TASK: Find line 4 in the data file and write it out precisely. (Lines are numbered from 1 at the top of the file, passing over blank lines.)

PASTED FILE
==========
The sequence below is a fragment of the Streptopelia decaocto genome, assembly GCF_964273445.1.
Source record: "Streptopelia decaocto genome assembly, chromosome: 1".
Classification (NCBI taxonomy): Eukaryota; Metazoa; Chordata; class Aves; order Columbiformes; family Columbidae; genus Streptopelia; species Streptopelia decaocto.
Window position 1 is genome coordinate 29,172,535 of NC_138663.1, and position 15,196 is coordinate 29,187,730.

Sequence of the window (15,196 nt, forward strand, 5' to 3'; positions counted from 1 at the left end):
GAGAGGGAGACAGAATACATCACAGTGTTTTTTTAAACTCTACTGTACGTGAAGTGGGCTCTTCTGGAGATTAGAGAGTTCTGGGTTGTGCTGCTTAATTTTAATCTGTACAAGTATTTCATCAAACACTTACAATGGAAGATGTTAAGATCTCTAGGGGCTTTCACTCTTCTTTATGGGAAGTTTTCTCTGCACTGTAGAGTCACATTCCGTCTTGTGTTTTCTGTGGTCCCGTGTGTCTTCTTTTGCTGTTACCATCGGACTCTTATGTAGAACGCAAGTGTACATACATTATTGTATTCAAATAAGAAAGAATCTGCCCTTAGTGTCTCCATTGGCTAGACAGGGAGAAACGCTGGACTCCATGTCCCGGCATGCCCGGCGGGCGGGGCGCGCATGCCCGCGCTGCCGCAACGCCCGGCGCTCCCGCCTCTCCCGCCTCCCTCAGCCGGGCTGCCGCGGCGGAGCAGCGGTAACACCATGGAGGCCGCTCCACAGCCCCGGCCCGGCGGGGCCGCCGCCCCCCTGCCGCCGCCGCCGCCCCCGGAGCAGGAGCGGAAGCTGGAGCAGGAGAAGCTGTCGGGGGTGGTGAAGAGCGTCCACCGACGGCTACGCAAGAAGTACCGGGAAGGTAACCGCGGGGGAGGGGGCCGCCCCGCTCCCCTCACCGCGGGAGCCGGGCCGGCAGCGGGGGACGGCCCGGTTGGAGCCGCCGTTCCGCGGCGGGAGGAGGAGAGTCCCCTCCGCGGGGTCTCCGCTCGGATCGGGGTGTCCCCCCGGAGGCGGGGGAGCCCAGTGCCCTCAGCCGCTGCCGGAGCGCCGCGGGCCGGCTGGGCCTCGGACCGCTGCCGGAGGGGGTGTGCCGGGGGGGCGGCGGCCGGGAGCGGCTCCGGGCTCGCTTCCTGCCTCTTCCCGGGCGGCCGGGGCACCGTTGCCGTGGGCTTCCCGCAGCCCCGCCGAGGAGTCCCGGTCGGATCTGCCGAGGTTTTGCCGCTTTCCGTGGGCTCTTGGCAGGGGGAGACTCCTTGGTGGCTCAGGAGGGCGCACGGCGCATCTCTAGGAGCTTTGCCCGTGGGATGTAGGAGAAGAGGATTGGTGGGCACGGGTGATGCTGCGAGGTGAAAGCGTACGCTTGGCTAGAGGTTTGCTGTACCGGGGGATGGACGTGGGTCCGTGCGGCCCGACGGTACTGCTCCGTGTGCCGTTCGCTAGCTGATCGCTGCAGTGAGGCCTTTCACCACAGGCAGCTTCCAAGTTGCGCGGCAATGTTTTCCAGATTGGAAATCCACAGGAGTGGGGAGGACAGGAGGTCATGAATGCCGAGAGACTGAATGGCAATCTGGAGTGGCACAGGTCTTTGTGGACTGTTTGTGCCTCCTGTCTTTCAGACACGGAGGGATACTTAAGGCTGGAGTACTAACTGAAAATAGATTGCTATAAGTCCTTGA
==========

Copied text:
Window position 1 is genome coordinate 29,172,535 of NC_138663.1, and position 15,196 is coordinate 29,187,730.